The original ARRI ALEXA is still a beast of a camera and that is proven by how it currently goes for 5 or 6 thousand dollars in auctions. Or, you could consider doing what FoxTailWhipz did and pick up five broken ARRI ALEXA Classics for just $1,250—that’s only $250 per camera.
The plan is to take the various pieces and parts from all of them and hopefully find enough to put together a single working camera. That’s a very risky strategy, but if it pays off then that is some massive savings. For the rest of us, it should be very interesting to see the process unfold.
One thing to remember about high-end cinema cameras like the ARRI ALEXA is that it isn’t just the camera that is pricey. All the accessories and parts are expensive too.
His initial list of pieces to find and pick up includes a lens mount, media, and power options and some of those items when new cost more than the bundle of cameras. This is going to be a struggle.
Honestly, the initial unboxing would scare me for spending that much money. Cameras had some random parts just hanging out, other pieces were loose, and some were just plain missing.
There are some good-looking pieces to work with though. At least one camera is fairly complete and there were some parts that look like they are in perfectly good shape.
This is going to require a lot of research and work. Labeling them first he found one that is seemingly the best bet and that became #1. An important part was that it had a DC input so he could power it up. The first test is plugging in some power and getting it to boot up. Amazingly, he gets it to power on.
Shockingly, the camera gets all the way to the menu screen. What shouldn’t be a surprise is that there are some errors. Another issue is that this camera doesn’t have any buttons or controls for navigating the menu. The next plan is to swap the side panels from another camera.
A fair bit of work later and it seems like he was able to get the “new” side panel installed on camera #1. It works and now he can navigate the menu using the dial and buttons. There is an error with the memory card, which seems to be because ARRI is super particular about exactly what type of SxS cards will work and that is holding up any serious testing.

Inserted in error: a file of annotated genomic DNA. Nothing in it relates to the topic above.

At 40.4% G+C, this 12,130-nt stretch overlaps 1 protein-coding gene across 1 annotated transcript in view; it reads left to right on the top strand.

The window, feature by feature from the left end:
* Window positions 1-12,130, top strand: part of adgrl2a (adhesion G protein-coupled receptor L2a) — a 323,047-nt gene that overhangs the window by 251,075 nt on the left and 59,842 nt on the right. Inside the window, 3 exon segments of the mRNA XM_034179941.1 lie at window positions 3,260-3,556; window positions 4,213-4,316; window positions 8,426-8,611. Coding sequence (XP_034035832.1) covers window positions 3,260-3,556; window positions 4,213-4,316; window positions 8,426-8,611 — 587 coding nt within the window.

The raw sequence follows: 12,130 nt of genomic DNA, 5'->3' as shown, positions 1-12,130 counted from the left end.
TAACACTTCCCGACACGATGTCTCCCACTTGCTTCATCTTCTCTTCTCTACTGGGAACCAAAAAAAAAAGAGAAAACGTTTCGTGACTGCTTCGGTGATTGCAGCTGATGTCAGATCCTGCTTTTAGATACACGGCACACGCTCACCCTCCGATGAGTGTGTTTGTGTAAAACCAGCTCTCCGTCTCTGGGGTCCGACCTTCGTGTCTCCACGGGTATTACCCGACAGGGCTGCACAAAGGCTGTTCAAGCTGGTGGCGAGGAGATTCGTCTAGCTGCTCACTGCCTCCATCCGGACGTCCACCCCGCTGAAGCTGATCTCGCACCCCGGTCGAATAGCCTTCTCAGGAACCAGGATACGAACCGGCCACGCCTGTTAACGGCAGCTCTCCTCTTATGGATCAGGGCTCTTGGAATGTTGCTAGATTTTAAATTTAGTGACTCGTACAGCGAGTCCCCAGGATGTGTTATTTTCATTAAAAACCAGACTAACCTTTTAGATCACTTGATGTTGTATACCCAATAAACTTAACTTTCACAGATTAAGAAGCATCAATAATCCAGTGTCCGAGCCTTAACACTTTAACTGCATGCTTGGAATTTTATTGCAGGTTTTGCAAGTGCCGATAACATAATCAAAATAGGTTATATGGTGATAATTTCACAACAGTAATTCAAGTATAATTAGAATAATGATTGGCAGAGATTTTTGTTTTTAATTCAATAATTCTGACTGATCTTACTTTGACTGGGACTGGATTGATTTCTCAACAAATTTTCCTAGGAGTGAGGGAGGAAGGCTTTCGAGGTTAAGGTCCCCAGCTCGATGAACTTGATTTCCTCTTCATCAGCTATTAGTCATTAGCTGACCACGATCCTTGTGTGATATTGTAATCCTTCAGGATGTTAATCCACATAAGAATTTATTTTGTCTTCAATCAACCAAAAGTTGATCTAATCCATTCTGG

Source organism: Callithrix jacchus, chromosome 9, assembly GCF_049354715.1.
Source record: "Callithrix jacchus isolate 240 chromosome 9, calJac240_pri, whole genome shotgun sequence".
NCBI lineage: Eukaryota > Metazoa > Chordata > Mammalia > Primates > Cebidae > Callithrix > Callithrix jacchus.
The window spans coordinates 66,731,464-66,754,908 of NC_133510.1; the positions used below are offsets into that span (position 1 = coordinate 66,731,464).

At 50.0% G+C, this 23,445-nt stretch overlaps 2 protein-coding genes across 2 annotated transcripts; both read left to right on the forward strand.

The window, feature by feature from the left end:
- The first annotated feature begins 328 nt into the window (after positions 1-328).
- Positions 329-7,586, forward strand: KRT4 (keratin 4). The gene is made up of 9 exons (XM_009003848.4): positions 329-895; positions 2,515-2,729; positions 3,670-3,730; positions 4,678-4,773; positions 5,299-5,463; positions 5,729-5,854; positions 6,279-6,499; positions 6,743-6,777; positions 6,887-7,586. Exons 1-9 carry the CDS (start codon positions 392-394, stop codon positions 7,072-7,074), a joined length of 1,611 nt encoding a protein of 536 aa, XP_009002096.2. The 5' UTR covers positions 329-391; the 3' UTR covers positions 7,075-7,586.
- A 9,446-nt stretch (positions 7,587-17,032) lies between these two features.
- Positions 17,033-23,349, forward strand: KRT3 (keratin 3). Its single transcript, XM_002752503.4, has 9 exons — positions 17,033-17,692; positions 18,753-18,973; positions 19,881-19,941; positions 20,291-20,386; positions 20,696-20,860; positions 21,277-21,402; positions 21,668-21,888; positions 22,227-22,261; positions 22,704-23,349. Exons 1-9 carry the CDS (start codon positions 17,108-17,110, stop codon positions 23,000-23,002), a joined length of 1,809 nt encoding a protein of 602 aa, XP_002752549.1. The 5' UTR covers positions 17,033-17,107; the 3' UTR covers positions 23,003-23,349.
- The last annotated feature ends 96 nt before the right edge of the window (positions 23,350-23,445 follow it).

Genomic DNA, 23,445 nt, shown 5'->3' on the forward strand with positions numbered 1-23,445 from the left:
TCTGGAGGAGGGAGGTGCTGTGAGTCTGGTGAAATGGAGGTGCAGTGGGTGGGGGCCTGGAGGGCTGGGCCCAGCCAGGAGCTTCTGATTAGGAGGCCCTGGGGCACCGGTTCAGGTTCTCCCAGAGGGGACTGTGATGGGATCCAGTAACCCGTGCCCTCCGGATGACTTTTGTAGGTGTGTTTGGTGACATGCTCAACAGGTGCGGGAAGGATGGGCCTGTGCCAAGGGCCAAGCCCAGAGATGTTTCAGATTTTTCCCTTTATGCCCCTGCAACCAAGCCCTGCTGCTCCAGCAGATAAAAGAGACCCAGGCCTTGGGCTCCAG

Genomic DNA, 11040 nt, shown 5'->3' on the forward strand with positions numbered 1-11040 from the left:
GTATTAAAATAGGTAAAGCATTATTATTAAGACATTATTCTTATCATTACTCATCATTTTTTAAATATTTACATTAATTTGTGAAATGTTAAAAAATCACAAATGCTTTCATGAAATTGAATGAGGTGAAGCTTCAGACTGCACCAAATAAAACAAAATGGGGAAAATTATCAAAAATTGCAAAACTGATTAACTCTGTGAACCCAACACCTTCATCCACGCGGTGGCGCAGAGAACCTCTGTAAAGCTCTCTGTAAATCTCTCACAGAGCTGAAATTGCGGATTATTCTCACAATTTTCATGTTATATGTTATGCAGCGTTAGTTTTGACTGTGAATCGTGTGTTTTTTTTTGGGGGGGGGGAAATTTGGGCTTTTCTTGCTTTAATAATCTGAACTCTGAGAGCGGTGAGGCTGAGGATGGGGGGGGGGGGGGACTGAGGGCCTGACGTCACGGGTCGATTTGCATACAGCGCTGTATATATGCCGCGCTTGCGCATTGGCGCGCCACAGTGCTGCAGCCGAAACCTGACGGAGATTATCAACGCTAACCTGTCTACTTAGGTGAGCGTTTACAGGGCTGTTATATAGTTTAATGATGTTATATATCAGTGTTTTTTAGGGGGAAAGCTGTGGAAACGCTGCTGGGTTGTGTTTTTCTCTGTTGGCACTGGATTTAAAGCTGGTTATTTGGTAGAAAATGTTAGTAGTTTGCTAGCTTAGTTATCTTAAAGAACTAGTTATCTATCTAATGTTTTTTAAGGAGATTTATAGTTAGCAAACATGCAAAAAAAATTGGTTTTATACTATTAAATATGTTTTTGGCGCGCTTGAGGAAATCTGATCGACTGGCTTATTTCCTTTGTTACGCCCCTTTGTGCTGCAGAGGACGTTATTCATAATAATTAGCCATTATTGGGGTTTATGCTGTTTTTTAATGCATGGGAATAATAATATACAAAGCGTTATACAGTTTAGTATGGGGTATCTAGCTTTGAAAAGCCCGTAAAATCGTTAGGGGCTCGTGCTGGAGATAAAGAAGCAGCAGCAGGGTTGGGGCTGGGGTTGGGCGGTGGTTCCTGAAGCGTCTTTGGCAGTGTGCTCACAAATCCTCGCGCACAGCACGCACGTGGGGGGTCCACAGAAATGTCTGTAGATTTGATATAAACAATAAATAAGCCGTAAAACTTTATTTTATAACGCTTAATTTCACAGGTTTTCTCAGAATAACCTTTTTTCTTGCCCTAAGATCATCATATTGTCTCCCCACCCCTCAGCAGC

Doing an inventory at this point he has the following:
- 3 x ARRI ALEXA Classics
- 2 x ARRI ALEXA Ms
The M models are almost identical internally to the Classics, but they don’t have sensors due to their “modular” design. They will be useful for parts but not much else. The Classics all do seem to come with all the sensor components.
There are some spare parts in the kit as well. A fan cover, rear set, extra screen, and more. He also had to buy an SxS card, a card reader, an SDI to HDMI converter, and a lens mount. There is still the power question since none of the cameras have plates. The power cable he picked up cost $100 alone, so that’ll likely do for now.
One attempted step was updating the firmware. Unfortunately, that errored out and he couldn’t fully update the camera. At this point there is a long list of errors to try and sort through. At this point it is time to take a break and check out what is going on with the other cameras. By moving the DC input to the other cameras and inventorying their errors and see if one of the others might have some better components.
There will be a second part coming with (hopefully) a working ARRI ALEXA. If you are curious about understanding how the internals of a cinema camera work this should be very educational.
What do you think? Was it a good idea to pick up a batch of broken cameras for what seemed like a steal?
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